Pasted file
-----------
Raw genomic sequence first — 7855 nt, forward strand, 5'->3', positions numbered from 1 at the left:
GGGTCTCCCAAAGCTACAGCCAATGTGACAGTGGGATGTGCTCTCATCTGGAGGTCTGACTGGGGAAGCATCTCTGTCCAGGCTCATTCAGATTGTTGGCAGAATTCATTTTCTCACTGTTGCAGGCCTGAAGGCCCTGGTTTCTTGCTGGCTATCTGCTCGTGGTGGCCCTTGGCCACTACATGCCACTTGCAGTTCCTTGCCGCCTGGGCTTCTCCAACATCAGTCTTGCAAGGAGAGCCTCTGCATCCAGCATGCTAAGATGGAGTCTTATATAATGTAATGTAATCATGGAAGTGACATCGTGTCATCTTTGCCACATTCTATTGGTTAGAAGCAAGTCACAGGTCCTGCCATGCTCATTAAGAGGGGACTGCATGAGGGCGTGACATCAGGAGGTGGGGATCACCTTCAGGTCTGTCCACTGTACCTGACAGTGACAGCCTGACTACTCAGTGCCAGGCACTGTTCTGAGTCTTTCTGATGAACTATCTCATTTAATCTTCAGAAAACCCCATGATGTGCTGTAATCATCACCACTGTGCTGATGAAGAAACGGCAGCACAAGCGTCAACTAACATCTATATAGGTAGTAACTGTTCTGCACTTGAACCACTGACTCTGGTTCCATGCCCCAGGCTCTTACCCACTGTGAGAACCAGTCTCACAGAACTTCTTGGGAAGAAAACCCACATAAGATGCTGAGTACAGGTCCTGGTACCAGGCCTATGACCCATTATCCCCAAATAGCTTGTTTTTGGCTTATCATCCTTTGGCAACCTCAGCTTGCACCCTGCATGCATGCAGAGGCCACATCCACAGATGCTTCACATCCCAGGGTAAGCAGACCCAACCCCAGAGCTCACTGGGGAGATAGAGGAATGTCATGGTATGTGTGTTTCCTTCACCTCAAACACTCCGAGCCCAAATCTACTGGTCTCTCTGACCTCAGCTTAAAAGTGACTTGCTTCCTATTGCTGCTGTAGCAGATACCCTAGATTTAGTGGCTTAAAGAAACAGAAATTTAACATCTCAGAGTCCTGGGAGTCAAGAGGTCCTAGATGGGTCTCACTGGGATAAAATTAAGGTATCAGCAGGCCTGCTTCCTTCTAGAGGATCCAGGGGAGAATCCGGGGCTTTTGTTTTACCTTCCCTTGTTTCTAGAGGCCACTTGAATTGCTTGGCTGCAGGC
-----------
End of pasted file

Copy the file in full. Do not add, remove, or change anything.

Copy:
Raw genomic sequence first — 7855 nt, forward strand, 5'->3', positions numbered from 1 at the left:
GGGTCTCCCAAAGCTACAGCCAATGTGACAGTGGGATGTGCTCTCATCTGGAGGTCTGACTGGGGAAGCATCTCTGTCCAGGCTCATTCAGATTGTTGGCAGAATTCATTTTCTCACTGTTGCAGGCCTGAAGGCCCTGGTTTCTTGCTGGCTATCTGCTCGTGGTGGCCCTTGGCCACTACATGCCACTTGCAGTTCCTTGCCGCCTGGGCTTCTCCAACATCAGTCTTGCAAGGAGAGCCTCTGCATCCAGCATGCTAAGATGGAGTCTTATATAATGTAATGTAATCATGGAAGTGACATCGTGTCATCTTTGCCACATTCTATTGGTTAGAAGCAAGTCACAGGTCCTGCCATGCTCATTAAGAGGGGACTGCATGAGGGCGTGACATCAGGAGGTGGGGATCACCTTCAGGTCTGTCCACTGTACCTGACAGTGACAGCCTGACTACTCAGTGCCAGGCACTGTTCTGAGTCTTTCTGATGAACTATCTCATTTAATCTTCAGAAAACCCCATGATGTGCTGTAATCATCACCACTGTGCTGATGAAGAAACGGCAGCACAAGCGTCAACTAACATCTATATAGGTAGTAACTGTTCTGCACTTGAACCACTGACTCTGGTTCCATGCCCCAGGCTCTTACCCACTGTGAGAACCAGTCTCACAGAACTTCTTGGGAAGAAAACCCACATAAGATGCTGAGTACAGGTCCTGGTACCAGGCCTATGACCCATTATCCCCAAATAGCTTGTTTTTGGCTTATCATCCTTTGGCAACCTCAGCTTGCACCCTGCATGCATGCAGAGGCCACATCCACAGATGCTTCACATCCCAGGGTAAGCAGACCCAACCCCAGAGCTCACTGGGGAGATAGAGGAATGTCATGGTATGTGTGTTTCCTTCACCTCAAACACTCCGAGCCCAAATCTACTGGTCTCTCTGACCTCAGCTTAAAAGTGACTTGCTTCCTATTGCTGCTGTAGCAGATACCCTAGATTTAGTGGCTTAAAGAAACAGAAATTTAACATCTCAGAGTCCTGGGAGTCAAGAGGTCCTAGATGGGTCTCACTGGGATAAAATTAAGGTATCAGCAGGCCTGCTTCCTTCTAGAGGATCCAGGGGAGAATCCGGGGCTTTTGTTTTACCTTCCCTTGTTTCTAGAGGCCACTTGAATTGCTTGGCTGCAGGC